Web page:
A musical reception in the Himalayas

In the Himalayas, people love music. Whenever the opportunity arises, they take up their instruments – sometimes a guitar, sometimes something more traditional – and they sing and dance. Here, with the Limbu people, everyone is wearing traditional dress to celebrate my arrival. They played and danced until the last rays of the setting sun, overlooking magnificent mountains. Later, they lit the fire. It’s a moment of pure happiness.


Posted in Country : Nepal by François-Xavier Delmas | Tags : , ,

This is Shiva

Divinities differ from country to country, and while some people are celebrating Christmas, on other continents they worship Shiva, or pray to Allah, or follow the words of Buddha. Through my work I’m lucky to come across people from different cultures and religions, and I love this variety. Happily, we don’t all think the same way yet; our customs and rituals change and we speak different languages depending on where we’re born, and I hope this continues as long as the world exists. It makes travel more interesting. Some people follow a religion, others don’t – although the latter are rare in the parts of Asia and Africa I visit. Among them, I find a multitude of different rites. People pray before a wall, from a pulpit, at the foot of a minaret, or around a stupa. They pray to the wind or fire, they place offerings at the foot of simple statuettes. Whoever or whatever you pray to, and even if you don’t pray at all, I wish you all happy holidays!


Posted in Country : Nepal by François-Xavier Delmas | Tags : , ,

Remember to be happy

A few days ago, while walking in a remote part of Nepal on a track that winds through hamlets and tea fields, I remembered my first trip to this country a little over ten years ago. I remembered the curfew, the war, the ban on driving at night, the fearful army who pulled your vehicle off the road, made you get out and pointed an automatic weapon at you. I remembered the Maoists who held villagers to ransom, who took their belongings if they couldn’t pay their taxes, and sometimes even one of their sons. I remembered stories of executions, a father or mother in tears. I remembered all this pain, and now, on this little path surrounded by glorious nature, I thought that sometimes we forget to be happy, we forget to see the good things. It’s easy to spend your life lamenting, as if everything was so much better before, as if everything is going to ruins, when sometimes the world is improving. It’s a shame not to think about this, to forget to be happy. So I stopped walking, looked all around me at the incredible landscape in this peaceful country that has put war behind it. I took my time to appreciate it and to feel thankful. Sometimes the world is beautiful.


Posted in Country : Nepal by François-Xavier Delmas | Tags : , ,

Growing tea: essential conditions

During a tour of the Institute of Himalayan Bioresource Technology, Dr Rakesh Kumar reminded those I’d brought with me on the trip of the essential conditions required to grow tea: acidic soil (pH 4.5 to 5.5), temperatures between 15°C and 32°C, and abundant rainfall (around 1,500 mm per year). Of course, altitude, sunlight and gradient also influence the way the plants behave.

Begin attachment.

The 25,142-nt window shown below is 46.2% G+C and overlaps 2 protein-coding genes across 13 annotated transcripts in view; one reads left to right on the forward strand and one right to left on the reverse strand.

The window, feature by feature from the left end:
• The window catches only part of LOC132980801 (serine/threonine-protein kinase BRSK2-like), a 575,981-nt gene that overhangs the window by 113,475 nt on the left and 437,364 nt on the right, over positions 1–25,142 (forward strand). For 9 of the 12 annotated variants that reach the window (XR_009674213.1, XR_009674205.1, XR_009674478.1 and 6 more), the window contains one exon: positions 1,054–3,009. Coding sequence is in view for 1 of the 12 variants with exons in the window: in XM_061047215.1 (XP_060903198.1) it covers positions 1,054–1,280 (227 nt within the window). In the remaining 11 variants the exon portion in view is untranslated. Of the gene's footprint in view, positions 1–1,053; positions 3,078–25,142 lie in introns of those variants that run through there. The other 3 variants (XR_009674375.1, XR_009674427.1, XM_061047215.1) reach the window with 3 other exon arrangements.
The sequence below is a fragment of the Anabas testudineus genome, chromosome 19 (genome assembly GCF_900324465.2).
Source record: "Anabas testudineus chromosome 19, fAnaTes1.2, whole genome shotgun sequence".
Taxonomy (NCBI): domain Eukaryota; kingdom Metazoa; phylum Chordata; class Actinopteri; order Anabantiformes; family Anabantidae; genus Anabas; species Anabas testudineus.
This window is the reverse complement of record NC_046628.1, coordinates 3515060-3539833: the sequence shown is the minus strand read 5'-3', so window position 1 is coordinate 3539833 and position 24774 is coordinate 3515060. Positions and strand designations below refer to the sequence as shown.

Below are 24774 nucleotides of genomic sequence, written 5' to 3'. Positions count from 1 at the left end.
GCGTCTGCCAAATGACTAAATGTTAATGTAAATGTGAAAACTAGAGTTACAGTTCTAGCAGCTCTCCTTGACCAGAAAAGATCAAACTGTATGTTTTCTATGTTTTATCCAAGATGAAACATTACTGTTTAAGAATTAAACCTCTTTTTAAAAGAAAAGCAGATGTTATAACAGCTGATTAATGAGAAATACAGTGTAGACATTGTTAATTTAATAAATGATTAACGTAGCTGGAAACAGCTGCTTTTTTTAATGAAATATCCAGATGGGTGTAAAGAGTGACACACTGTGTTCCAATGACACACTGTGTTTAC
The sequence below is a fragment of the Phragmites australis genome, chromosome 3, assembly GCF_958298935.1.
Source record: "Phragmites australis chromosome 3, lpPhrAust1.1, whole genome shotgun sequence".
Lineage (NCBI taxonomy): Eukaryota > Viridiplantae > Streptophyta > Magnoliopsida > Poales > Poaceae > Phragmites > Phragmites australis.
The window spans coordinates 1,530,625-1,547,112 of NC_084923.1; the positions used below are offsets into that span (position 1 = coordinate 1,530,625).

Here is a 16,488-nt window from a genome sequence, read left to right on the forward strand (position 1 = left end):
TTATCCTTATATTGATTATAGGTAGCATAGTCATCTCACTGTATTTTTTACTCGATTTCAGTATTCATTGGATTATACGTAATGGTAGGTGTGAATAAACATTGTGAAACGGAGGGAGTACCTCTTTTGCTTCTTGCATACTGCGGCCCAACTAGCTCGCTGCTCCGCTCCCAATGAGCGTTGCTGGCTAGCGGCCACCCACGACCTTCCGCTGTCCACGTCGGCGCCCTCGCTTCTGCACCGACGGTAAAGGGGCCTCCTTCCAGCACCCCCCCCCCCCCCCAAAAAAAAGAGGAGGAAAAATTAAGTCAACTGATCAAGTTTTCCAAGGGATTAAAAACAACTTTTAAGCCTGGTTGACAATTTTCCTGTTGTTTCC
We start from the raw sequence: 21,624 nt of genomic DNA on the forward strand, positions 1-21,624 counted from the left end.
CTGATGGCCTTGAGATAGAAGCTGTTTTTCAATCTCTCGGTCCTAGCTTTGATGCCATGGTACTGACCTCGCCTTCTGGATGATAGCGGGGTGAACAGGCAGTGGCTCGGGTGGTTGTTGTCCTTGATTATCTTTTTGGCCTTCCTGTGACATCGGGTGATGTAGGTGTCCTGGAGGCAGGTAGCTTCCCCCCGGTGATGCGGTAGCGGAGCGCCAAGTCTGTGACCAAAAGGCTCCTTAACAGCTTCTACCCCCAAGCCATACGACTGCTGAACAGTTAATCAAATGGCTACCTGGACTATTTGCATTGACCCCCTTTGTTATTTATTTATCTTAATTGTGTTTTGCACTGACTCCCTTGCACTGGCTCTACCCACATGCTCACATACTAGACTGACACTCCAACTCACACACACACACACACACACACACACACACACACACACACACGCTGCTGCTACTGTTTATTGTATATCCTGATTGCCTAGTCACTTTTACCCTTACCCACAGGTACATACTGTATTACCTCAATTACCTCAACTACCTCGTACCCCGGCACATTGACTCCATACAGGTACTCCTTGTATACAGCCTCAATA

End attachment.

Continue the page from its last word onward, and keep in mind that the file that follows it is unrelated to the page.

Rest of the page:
I’ve chosen this photo to illustrate gradient. It is without doubt in the Himalayan foothills that I encounter the steepest mountainsides. With copious rainfall and well-drained soil, it’s a tea plant’s dream location!

 


Posted in Country : Nepal by François-Xavier Delmas | Tags : , ,

Good Nepalese teas annoy Darjeeling producers

Indian tea producers are complaining about unfair competition from Nepal, and I don’t buy their argument. They don’t complain that Japan, China and other countries produce tea, they have to deal with it. But with Nepal, India is behaving as if it could put pressure on this country, which has no access to the sea, to impose conditions, make it pay taxes, and in this way prevent it from exporting its tea. Nepal is a particularly poor country which buys most of its consumer goods from India, and is therefore dependant on India to a certain extent. India is using this to its advantage. Among the complaints levelled by Indian producers, particularly those in Darjeeling, is that Nepalese teas create unfair competition for Darjeelings. But to my mind, Nepalese teas have their own character, they are recognisable, they don’t need the prestige of Darjeeling to enjoy success. They offer excellent value for money, much better than Darjeelings, and it is most likely this which is irritating India most. Lastly, and this is a positive thing, Nepal is starting to build a good reputation for itself in tea. This is a great improvement on the dodgy dealings that have been going on for years with certain unscrupulous Darjeeling gardens, who bring in fresh tea leaves from Nepal at low prices, process them in India, and then pass them off as pure Darjeelings!


Posted in Country : Nepal by François-Xavier Delmas | Tags : , ,

The author

François-Xavier Delmas is a passionate globetrotter. He’s been touring the world’s tea plantations for more than 20 years in search of the finest teas. As the founder of Le Palais des Thés, he believes that travelling is all about discovering world cultures. From Darjeeling to Shizuoka, from Taiwan to the Golden Triangle, he invites you to follow his trips as well as share his experiences and emotions.

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